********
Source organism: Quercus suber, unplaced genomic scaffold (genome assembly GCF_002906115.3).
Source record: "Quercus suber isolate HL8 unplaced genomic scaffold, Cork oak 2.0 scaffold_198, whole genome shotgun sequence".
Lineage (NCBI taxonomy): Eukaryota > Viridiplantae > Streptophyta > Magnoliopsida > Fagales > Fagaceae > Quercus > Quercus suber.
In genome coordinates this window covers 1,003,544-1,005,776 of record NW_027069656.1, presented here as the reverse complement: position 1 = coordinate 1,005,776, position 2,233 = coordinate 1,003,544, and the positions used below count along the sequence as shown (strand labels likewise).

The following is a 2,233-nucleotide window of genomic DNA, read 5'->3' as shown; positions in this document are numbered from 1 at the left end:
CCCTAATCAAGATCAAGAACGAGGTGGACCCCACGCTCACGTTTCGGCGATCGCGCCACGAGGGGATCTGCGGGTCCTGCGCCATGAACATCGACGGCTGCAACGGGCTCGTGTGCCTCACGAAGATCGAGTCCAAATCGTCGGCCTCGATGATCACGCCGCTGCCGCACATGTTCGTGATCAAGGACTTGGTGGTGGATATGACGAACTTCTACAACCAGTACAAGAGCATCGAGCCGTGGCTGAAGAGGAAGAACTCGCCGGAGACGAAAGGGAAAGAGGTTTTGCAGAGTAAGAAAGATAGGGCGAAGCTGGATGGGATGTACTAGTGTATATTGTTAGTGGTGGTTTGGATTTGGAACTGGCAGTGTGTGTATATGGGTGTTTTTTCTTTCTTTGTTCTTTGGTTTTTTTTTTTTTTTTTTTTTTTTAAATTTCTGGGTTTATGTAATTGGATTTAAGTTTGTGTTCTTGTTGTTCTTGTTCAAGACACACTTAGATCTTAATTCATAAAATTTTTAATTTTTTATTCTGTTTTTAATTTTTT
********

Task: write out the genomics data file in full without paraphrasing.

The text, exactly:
Source organism: Quercus suber, unplaced genomic scaffold (genome assembly GCF_002906115.3).
Source record: "Quercus suber isolate HL8 unplaced genomic scaffold, Cork oak 2.0 scaffold_198, whole genome shotgun sequence".
Lineage (NCBI taxonomy): Eukaryota > Viridiplantae > Streptophyta > Magnoliopsida > Fagales > Fagaceae > Quercus > Quercus suber.
In genome coordinates this window covers 1,003,544-1,005,776 of record NW_027069656.1, presented here as the reverse complement: position 1 = coordinate 1,005,776, position 2,233 = coordinate 1,003,544, and the positions used below count along the sequence as shown (strand labels likewise).

The following is a 2,233-nucleotide window of genomic DNA, read 5'->3' as shown; positions in this document are numbered from 1 at the left end:
CCCTAATCAAGATCAAGAACGAGGTGGACCCCACGCTCACGTTTCGGCGATCGCGCCACGAGGGGATCTGCGGGTCCTGCGCCATGAACATCGACGGCTGCAACGGGCTCGTGTGCCTCACGAAGATCGAGTCCAAATCGTCGGCCTCGATGATCACGCCGCTGCCGCACATGTTCGTGATCAAGGACTTGGTGGTGGATATGACGAACTTCTACAACCAGTACAAGAGCATCGAGCCGTGGCTGAAGAGGAAGAACTCGCCGGAGACGAAAGGGAAAGAGGTTTTGCAGAGTAAGAAAGATAGGGCGAAGCTGGATGGGATGTACTAGTGTATATTGTTAGTGGTGGTTTGGATTTGGAACTGGCAGTGTGTGTATATGGGTGTTTTTTCTTTCTTTGTTCTTTGGTTTTTTTTTTTTTTTTTTTTTTTTAAATTTCTGGGTTTATGTAATTGGATTTAAGTTTGTGTTCTTGTTGTTCTTGTTCAAGACACACTTAGATCTTAATTCATAAAATTTTTAATTTTTTATTCTGTTTTTAATTTTTT